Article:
Like many Japan enthusiasts, my journey to understand Japan started with my major exposure to the culture through an assortment of media – My father’s military stories, News, Discovery Channel documentaries, random exchanges between Steve Urkel and his Japanese speaking principal on Family Matters – you name it, if it mentioned Japan, I was there. The second biggest culprit – and this is not a surprise – was anime. Speed Racer, Pokémon, Rurouni Kenshin, Inuyasha and its timeless end credits jams, and Dragonball Z and the weeks’ worth of stress that came with following the winding story. The list is endless. It not only shaped my love and interest for the culture, but it set in motion events that would shape my world forever. By high school, I began teaching myself Japanese via online phrase lists, vocabulary dictionaries, and copying the speaking styles from my favorite anime heroes in their native audio. Between this and my love for Asian martial arts, many of my peers, in a city where the Japanese population was near non-existent, saw it as merely an obsession or ‘trying to be them’ but I knew that this would be the foundation to a journey to see Japan.
By the time I graduated from University of Buffalo, or SUNY Buffalo, in 2013, I had completed four levels of Japanese language and culture courses, and was fully prepared to make the biggest step yet — apply to the Japan Exchange and Teaching Programme (JET Program). It was in the JET Program that I learned the truest, most impactful lesson that would shape my career – representation matters. I saw firsthand the importance of imagery on the world scale and how it can have drastic effects on the small scale. In many cases, I was the first Black person that many of my Japanese peers and students saw, and the fact that I spoke Japanese made me even more of a popular face in the small countryside of Miki City, Japan. I often volunteered to lead conversation classes at the Miki International Center and participated in community events that allowed me to get to know the people and the culture of Miki, from the beautiful shrines and their reputation for high quality carpentry tools and pottery to their rich history with Miki Castle and their legendary hero, Bessho Nagaharu. By the time I left, I had many of the local residents approaching me and thanking me for teaching them so much about America and the truths of Black culture in America.
Upon my return close to 2016, I set foot on American soil with one goal: to inspire Black students to follow their international dreams and rewrite our cultural narrative. My experience inspired me to get further into education as a substitute teacher and community organizer in the Buffalo Public School’s Community Schools Initiative. In this new position, I honed my program coordination skills by building relationships with families, understanding the community’s needs, and introducing impactful, needs-based opportunities that would effectively turn the school into its own community center. This foray into learning the ropes of program coordination created great fulfillment from watching the students grow and thrive with my programming. However, for me, the international education aspect was still missing. This realization (and my impending wedding) drove my inspiration to look for work where I would be able to introduce students to more Japanese cultural programming.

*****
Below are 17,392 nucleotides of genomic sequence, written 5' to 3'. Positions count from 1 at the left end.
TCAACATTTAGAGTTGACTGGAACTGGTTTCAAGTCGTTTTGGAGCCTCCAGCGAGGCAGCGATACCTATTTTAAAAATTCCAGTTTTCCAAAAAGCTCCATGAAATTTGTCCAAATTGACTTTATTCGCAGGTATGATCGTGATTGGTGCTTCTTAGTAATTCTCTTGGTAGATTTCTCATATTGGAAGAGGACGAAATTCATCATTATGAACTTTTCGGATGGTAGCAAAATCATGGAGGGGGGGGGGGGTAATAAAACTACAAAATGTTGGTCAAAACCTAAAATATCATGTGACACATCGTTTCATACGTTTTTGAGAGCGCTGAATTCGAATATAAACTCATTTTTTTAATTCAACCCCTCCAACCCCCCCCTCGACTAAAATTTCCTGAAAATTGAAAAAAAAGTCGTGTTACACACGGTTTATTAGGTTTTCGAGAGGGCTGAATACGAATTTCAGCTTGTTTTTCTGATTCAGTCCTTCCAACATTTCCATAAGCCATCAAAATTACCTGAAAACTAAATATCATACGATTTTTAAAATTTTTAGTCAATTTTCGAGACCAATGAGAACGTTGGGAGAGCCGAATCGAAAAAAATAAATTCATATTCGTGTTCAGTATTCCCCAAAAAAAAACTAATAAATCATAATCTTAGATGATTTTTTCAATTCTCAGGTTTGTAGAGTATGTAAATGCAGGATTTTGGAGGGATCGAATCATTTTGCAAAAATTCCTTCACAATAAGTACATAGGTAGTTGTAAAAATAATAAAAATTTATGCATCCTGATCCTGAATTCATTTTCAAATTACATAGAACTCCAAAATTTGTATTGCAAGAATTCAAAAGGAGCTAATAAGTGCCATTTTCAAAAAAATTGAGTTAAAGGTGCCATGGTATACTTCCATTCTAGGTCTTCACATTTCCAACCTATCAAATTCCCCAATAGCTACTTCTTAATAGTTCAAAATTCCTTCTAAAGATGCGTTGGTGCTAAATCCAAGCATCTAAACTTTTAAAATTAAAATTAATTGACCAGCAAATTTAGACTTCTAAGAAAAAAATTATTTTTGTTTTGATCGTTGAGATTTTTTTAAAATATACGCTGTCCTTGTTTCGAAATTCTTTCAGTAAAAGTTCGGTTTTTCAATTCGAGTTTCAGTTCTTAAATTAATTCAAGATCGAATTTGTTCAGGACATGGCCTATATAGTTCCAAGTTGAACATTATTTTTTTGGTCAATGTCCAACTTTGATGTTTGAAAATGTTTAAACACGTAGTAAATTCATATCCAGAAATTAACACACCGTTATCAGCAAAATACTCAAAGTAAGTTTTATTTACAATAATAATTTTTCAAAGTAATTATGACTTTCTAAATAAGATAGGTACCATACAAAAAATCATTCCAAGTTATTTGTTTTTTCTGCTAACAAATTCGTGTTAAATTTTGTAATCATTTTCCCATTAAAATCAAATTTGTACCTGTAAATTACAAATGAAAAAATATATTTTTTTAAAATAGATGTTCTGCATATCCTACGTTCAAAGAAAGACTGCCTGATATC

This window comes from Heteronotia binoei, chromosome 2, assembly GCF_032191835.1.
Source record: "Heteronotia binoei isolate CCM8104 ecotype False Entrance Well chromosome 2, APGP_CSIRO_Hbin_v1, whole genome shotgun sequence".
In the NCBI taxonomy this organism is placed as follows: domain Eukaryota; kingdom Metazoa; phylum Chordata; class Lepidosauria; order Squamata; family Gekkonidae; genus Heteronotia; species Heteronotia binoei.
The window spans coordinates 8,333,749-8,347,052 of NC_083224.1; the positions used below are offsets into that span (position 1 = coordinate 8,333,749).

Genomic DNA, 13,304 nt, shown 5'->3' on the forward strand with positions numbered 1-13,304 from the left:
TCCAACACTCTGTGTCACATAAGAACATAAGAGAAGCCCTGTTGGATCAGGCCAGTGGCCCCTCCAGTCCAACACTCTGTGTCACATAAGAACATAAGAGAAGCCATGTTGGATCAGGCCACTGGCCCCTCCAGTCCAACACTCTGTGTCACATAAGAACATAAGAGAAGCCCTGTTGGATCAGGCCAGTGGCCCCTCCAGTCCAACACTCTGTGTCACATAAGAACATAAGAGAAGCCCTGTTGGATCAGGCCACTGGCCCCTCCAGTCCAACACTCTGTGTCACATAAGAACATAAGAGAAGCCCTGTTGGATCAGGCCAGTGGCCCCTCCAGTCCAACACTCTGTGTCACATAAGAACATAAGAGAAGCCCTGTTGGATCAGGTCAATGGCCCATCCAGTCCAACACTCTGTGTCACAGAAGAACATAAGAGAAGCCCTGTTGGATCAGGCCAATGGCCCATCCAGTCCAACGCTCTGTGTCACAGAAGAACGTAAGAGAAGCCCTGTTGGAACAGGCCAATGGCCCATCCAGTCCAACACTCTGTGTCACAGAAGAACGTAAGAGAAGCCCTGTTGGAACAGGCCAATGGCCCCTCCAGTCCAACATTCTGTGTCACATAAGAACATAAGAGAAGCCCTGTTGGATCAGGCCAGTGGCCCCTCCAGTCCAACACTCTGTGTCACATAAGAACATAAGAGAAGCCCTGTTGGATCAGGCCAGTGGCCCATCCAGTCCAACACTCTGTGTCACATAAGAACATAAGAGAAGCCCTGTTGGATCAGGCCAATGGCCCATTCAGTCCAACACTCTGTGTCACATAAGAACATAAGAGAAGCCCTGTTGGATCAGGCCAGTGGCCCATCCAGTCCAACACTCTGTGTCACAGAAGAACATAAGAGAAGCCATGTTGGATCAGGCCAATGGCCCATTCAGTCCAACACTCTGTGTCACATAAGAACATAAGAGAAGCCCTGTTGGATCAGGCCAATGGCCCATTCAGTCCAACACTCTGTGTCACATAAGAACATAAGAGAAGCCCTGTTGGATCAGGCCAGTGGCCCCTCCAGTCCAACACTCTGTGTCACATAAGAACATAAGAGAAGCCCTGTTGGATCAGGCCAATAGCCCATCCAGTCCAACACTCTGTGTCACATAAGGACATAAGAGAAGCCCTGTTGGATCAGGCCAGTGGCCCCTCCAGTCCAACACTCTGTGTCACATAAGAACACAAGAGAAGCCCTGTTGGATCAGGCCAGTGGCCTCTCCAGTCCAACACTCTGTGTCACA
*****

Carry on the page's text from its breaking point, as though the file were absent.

I would later move to the Washington DC metropolitan area in 2018 where I was recruited to manage Japan centered programming and communications through the Japan-America Society of Washington DC (JASWDC). With JASWDC, I was able to work with programs like the Sakura Matsuri Street Festival, Japan In A Suitcase, Japan Bowl 2018, and the Kakehashi trip to Japan where I was even able to meet Her Imperial Highness Princess Takamado. Working with such a dedicated and dynamic group of people was a very fulfilling and life-changing experience which helped me to learn the DC Japanese community and put me in the position to take on one of my most recent roles as a JET Program Coordinator with the Embassy of Japan during the start of the 2020 COVID-19 Pandemic.
My involvement with NABEA, for me, is another step in my growth as a Black, international education proponent. Having learned about NABEA during my time with JASWDC, I have followed the organization’s work in the Asia centric community and have been inspired by their mission to connect Black Asia specialists in both the public and private sectors to increase the representation of Black Americans engaging with Asia. I believe that NABEA is the type of organization that I not only dreamed about being a part of in my youth, but they provide exceptional opportunities for Black Asia enthusiasts to connect with one another via comprehensive seminars, mentorship programming, and their Japanese Language Happy Hours which I am an avid participant in. I look forward to seeing what this organization will continue to offer its members.
If you identify as Black American or African-American, join our Slack community to connect with other Black Asia experts by filling out our Slack sign-up form! Also, fill out the Database sign-up form to be added to NABEA’s Database, a publicly accessible resource for institutions to find Black Americans across academia, government, and private sector industries who specialize in the Indo-Pacific.
If you do not identify as Black American, sign up for the listserv to receive newsletters and stay up-to-date on NABEA’s activities and programming. Also, please spread awareness by sending this information to any Black American, Asia specialists in your network.